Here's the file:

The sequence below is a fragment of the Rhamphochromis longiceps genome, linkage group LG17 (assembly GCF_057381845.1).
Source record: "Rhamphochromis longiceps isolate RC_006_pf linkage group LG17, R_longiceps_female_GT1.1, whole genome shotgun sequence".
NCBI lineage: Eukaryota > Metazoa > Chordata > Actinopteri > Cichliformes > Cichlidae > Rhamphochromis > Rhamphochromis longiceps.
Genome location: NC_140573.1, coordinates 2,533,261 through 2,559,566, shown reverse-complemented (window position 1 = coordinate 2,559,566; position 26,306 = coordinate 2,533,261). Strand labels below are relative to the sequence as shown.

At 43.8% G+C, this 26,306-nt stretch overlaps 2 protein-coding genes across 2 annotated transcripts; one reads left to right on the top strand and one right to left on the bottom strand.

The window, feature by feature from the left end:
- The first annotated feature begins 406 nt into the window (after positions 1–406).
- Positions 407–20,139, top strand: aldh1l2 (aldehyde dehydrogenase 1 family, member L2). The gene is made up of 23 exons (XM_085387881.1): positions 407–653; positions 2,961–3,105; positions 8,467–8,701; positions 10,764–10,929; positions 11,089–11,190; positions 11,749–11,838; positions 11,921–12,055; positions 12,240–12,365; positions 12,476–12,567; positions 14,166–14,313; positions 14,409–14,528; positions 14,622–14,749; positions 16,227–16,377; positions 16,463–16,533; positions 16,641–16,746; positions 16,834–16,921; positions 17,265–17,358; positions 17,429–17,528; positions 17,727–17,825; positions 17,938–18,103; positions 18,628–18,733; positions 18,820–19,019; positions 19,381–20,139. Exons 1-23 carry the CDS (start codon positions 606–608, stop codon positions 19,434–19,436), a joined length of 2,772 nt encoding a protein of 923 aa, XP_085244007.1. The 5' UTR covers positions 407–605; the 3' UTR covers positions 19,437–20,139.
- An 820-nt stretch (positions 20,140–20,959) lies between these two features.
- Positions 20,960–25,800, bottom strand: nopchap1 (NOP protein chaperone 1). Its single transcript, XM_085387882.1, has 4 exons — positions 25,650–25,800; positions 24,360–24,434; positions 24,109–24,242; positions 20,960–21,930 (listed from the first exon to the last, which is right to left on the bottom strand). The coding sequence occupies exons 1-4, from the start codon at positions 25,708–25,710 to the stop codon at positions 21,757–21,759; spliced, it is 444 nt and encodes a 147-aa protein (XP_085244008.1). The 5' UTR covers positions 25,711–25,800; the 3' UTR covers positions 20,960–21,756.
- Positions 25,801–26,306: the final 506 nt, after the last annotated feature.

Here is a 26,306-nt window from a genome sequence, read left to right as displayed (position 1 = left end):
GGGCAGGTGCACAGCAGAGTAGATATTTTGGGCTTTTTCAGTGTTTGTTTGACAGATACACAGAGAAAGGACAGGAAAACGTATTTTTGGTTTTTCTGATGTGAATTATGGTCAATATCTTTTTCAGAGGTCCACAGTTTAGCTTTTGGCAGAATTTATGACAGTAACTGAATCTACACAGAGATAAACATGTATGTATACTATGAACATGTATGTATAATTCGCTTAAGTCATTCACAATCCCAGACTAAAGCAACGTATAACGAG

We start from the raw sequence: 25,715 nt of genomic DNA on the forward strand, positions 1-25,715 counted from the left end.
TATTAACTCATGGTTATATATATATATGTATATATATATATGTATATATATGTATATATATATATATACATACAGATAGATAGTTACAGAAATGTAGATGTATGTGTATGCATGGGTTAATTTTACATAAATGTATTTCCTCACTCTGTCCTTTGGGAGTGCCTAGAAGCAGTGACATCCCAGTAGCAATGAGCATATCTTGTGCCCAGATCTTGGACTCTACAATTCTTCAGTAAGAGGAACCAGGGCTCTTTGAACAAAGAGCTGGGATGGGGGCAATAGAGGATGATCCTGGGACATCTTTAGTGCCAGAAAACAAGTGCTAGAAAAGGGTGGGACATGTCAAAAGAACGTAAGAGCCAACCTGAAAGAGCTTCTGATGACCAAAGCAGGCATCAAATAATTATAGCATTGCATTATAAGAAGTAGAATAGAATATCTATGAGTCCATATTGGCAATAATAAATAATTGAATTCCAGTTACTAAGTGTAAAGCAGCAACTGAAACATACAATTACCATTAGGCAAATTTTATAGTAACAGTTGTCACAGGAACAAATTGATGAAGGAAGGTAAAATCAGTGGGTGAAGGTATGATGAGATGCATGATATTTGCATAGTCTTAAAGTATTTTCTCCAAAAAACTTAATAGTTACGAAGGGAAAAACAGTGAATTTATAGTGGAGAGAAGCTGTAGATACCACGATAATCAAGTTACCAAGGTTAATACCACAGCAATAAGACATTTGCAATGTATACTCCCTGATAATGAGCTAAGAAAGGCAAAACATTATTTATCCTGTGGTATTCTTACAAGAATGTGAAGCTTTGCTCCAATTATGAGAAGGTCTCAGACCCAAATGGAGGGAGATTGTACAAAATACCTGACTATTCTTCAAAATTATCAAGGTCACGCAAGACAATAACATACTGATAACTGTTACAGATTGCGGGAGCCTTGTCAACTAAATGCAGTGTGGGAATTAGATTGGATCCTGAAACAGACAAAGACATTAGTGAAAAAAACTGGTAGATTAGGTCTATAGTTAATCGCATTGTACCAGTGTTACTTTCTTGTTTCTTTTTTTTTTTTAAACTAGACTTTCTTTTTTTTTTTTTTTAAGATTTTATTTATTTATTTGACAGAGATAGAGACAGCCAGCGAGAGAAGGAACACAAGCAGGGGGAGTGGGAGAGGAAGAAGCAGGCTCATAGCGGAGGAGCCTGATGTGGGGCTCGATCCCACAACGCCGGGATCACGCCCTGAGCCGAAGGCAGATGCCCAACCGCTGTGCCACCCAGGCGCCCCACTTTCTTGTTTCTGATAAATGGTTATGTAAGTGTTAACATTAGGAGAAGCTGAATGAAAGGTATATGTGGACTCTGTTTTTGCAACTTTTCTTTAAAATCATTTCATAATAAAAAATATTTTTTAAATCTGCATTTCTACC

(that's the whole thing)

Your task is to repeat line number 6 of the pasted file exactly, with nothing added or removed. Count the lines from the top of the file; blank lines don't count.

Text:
The window, feature by feature from the left end: